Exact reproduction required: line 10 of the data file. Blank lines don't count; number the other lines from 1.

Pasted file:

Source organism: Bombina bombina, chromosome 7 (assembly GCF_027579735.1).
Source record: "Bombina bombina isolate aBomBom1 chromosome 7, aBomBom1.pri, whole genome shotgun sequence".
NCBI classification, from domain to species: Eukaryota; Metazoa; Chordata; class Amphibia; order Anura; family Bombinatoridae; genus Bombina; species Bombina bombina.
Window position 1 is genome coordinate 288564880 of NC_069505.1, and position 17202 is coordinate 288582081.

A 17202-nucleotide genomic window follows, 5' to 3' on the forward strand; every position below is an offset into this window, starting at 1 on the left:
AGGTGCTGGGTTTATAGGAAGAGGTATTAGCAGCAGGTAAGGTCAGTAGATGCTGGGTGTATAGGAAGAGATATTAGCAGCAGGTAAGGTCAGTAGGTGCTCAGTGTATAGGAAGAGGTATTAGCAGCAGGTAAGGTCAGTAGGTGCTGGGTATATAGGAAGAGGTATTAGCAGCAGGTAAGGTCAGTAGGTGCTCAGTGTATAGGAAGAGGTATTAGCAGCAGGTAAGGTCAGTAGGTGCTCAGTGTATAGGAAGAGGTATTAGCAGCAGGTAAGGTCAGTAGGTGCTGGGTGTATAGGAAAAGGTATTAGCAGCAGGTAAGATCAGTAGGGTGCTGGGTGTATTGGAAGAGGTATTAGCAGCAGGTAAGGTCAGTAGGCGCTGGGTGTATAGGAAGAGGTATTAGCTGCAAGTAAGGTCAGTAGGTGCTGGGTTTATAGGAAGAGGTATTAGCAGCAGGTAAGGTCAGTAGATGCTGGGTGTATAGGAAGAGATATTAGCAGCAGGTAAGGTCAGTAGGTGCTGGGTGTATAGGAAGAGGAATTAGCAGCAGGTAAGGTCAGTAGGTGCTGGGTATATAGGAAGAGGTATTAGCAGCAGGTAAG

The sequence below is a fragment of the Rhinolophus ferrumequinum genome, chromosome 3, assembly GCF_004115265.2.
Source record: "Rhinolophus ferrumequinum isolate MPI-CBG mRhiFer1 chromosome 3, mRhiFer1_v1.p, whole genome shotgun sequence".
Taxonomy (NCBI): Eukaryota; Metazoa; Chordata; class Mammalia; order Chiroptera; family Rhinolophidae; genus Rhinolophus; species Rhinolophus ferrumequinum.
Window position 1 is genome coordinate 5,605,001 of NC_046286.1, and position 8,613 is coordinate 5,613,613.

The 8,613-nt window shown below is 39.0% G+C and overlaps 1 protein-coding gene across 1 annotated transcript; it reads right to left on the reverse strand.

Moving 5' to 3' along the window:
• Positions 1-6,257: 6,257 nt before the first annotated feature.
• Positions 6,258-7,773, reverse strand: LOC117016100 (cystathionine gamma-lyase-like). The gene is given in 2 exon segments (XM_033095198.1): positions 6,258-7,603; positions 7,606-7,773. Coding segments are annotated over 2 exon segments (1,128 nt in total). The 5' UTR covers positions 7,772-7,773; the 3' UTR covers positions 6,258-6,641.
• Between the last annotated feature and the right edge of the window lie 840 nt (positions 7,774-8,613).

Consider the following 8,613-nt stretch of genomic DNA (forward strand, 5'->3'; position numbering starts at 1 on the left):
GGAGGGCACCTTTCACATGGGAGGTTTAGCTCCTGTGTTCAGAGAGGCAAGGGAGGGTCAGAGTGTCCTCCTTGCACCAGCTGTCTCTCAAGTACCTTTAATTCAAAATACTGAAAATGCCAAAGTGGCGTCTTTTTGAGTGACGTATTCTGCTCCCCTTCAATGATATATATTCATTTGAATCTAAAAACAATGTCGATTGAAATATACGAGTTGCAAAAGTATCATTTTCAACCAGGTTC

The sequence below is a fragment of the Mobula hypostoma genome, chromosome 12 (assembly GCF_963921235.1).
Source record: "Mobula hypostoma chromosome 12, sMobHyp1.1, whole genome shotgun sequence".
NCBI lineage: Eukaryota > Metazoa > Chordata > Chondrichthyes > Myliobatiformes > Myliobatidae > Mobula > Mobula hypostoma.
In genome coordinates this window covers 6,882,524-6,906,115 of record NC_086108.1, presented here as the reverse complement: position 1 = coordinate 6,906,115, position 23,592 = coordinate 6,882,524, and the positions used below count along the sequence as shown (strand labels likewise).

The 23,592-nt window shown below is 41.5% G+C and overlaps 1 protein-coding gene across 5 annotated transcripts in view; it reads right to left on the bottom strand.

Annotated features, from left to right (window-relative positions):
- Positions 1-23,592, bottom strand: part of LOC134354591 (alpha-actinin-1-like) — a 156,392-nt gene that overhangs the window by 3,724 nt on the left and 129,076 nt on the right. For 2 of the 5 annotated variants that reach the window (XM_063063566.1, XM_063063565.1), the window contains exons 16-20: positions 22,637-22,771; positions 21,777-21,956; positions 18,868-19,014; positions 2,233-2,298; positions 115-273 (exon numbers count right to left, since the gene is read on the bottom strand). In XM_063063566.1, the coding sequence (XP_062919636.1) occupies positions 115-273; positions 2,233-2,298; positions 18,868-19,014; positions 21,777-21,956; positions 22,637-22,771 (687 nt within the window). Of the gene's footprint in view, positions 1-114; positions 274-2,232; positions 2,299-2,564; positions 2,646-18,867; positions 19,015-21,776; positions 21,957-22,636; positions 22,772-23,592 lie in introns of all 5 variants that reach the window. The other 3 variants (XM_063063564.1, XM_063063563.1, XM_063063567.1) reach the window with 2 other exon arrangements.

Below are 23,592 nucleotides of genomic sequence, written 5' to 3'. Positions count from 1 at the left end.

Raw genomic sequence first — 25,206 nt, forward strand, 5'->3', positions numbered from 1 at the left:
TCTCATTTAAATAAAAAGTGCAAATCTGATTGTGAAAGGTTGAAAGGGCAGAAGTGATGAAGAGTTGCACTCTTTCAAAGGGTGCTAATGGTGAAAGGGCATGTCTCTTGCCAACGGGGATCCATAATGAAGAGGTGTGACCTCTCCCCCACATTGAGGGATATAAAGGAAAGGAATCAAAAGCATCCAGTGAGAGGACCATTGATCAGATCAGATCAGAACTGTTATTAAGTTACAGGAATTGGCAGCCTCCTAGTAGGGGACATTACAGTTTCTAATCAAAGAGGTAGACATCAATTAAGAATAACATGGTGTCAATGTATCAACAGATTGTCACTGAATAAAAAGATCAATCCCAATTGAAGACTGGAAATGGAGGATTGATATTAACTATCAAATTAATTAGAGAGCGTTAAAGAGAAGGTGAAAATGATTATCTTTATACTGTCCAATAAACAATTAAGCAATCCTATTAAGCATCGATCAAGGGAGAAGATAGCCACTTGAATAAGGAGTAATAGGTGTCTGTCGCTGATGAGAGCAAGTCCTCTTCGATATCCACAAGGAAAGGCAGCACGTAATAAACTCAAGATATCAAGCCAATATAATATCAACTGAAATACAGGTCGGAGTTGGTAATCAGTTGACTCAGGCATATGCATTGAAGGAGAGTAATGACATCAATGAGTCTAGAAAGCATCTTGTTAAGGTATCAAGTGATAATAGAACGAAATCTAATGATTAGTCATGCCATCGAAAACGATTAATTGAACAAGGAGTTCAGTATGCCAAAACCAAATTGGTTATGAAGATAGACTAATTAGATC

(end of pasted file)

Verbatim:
Window position 1 is genome coordinate 5,605,001 of NC_046286.1, and position 8,613 is coordinate 5,613,613.